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Buddhist monks posing after their visit of Dalai Lama’s palace Potala in Lhasa, Tibet.

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Potala Palace, named after Mount Potala, was the main residence of the Dalai Lama until the 14th Dalai Lama fled to Dharamsala, India, following an invasion by the Chinese and a failed uprising in 1959. Today the Potala Palace has been converted into a museum by the Chinese government.

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Tibetan prayer wheels that you may see in these Buddhist monks’ hands (called Mani wheels by the Tibetans) are cylindrical devices for spreading spiritual blessings and well being. Rolls of thin paper, imprinted with many copies of the mantra (prayer) Om Mani Padme Hum, are wound around an axle in a protective container, and spun around and around.

Tibetan Buddhists believe that saying this mantra, out loud or silently to oneself, invokes the powerful benevolent attention and blessings of Chenrezig, the embodiment of compassion. As the practitioner turns the wheel, it is best to focus the mind and repeat the Om Mani Padme Hum mantra. Not only does this increase the merit earned by the wheel's use but it is a mind stabilization technique that trains the mind while the body is in motion. The idea is said to have originated as a play on the phrase "turn the wheel of the dharma," a classical metaphor for Buddha's teaching activity.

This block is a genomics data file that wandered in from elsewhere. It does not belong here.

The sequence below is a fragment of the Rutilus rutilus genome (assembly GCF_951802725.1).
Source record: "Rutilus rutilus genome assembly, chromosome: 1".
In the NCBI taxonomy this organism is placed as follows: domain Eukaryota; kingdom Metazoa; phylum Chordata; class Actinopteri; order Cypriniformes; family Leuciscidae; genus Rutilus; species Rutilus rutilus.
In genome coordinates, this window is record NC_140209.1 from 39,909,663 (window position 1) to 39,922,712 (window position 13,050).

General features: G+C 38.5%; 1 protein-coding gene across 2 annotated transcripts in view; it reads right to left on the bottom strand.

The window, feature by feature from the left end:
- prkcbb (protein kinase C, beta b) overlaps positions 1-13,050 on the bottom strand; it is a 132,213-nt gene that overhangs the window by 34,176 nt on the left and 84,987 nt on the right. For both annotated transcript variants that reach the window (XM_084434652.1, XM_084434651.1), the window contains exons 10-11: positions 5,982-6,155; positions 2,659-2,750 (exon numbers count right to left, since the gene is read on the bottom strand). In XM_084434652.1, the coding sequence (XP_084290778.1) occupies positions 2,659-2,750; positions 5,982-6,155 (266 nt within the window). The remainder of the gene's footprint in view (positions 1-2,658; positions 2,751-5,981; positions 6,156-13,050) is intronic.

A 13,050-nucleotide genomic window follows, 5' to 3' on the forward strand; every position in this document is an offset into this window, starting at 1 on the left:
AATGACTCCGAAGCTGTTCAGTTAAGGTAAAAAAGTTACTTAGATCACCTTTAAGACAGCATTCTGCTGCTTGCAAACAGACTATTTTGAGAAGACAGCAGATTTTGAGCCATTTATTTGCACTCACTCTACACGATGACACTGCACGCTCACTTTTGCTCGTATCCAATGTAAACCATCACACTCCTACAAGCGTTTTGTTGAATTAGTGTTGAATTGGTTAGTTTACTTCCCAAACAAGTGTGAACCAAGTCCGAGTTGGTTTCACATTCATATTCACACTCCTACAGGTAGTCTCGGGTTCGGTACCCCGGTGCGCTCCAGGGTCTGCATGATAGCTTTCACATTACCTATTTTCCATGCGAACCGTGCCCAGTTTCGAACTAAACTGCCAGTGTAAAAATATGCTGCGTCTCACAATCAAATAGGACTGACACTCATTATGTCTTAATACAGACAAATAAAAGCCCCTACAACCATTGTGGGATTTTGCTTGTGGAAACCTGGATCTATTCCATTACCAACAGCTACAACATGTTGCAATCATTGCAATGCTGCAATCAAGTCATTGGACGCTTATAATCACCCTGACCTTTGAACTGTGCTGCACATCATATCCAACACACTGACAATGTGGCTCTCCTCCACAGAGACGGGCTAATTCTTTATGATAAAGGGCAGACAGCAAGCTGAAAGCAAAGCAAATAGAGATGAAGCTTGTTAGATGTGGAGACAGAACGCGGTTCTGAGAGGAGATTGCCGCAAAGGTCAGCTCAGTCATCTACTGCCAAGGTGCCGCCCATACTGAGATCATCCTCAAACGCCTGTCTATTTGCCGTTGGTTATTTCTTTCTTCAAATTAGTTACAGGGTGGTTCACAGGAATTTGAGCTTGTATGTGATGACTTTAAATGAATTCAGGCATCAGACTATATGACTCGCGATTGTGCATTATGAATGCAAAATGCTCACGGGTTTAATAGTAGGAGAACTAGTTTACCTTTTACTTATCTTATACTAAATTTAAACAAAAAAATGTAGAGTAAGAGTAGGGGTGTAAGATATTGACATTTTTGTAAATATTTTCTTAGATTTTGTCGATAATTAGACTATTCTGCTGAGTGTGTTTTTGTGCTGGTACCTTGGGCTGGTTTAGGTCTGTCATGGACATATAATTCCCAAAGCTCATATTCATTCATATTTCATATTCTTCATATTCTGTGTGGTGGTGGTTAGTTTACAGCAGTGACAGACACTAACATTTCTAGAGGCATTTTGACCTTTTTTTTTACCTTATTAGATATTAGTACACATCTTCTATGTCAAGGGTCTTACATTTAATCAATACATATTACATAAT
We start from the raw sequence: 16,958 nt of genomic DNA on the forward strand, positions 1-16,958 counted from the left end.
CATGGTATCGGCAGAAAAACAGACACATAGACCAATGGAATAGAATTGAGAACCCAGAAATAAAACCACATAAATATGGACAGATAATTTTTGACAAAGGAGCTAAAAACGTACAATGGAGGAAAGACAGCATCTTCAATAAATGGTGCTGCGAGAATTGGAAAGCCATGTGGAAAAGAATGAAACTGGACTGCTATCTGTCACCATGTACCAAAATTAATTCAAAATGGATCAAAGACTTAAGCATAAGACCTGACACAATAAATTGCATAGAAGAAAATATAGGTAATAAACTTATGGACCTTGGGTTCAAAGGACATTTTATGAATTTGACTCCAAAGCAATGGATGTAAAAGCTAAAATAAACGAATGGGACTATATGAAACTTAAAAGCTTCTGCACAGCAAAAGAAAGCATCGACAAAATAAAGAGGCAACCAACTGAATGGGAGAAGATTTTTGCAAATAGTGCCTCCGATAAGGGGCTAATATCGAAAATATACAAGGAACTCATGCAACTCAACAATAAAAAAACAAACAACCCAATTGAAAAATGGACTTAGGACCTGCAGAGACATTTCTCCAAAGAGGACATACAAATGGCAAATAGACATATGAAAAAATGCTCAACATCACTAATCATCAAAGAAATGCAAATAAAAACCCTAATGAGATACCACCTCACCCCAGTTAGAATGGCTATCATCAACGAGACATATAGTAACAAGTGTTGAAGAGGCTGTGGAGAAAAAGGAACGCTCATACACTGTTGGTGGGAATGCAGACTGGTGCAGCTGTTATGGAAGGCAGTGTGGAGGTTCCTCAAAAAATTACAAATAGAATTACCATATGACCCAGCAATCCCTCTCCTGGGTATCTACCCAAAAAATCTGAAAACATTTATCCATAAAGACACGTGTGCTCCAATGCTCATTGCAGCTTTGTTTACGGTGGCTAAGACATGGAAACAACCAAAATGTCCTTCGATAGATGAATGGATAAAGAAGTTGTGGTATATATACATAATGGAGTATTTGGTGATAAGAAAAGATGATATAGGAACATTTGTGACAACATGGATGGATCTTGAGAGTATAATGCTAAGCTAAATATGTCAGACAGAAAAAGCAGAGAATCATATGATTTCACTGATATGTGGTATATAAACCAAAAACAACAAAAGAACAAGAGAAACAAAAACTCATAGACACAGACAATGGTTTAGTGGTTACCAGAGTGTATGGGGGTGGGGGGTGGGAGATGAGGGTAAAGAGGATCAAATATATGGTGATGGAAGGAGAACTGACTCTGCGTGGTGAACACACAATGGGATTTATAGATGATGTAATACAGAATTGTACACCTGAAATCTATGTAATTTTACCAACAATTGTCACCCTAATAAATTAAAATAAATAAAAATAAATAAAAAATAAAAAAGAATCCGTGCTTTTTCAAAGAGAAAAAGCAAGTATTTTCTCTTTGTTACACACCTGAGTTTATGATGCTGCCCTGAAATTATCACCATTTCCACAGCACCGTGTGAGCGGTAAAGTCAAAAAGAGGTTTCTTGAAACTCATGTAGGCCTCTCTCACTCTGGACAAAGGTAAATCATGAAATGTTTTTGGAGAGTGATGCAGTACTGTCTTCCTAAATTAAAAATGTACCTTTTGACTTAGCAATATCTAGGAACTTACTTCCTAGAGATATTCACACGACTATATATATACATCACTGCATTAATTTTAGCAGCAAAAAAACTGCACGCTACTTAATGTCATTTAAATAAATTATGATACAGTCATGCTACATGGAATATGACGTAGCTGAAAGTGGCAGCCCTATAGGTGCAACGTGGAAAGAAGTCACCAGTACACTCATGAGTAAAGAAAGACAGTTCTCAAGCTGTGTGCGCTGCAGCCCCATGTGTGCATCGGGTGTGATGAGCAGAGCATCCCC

There are many types of Mani wheels, but small hand-held wheels, like the ones shown here, are the most common by far. Tibetan people carry them around for hours, and even on long pilgrimages, spinning them any time they have a hand free. Larger wheels, which may be several meters high and two meters in diameter, can contain myriad copies of the mantra, and may also contain sacred texts, up to hundreds of volumes. They can be found mounted in rows next to pathways, to be spun by people entering a shrine, or along the route which people use as they walk slowly around and around a sacred site -- a form of spiritual practice called circumambulation.

Tibetan Buddhist Mani wheels are always spun clockwise because it follows the direction of the sun, and it matches the clockwise circumambulation of stupas. We were told that, the sea shells thru which the prayer wheels’ axis passes, are used later by the locals (when the small holes get larger thanks to spinning) to produce necklaces and are highly regarded as a precious item of a dowry.

With the introduction of Tibetan Buddhism into the West, new types of Mani wheels have come into being. Tibet’s spiritual leader Dalai Lama is said to have declared that having the mantra on computers works the same as a traditional prayer wheel. Since a computer's hard disk spins hundreds of thousands of times per hour, and can contain many copies of the mantra, anyone who wants to can turn their computer into a prayer wheel.

Source: http://en.wikipedia.org/wiki/Potala_Palace
http://www.dharma-haven.org/tibetan/prayer-wheel.htm
http://en.wikipedia.org/wiki/Prayer_wheel

Cropped and applied retouches.

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Additional Photos by Erdem Kutukoglu (Suppiluliuma) Gold Star Critiquer/Gold Star Workshop Editor/Gold Note Writer [C: 266 W: 105 N: 604] (3931)
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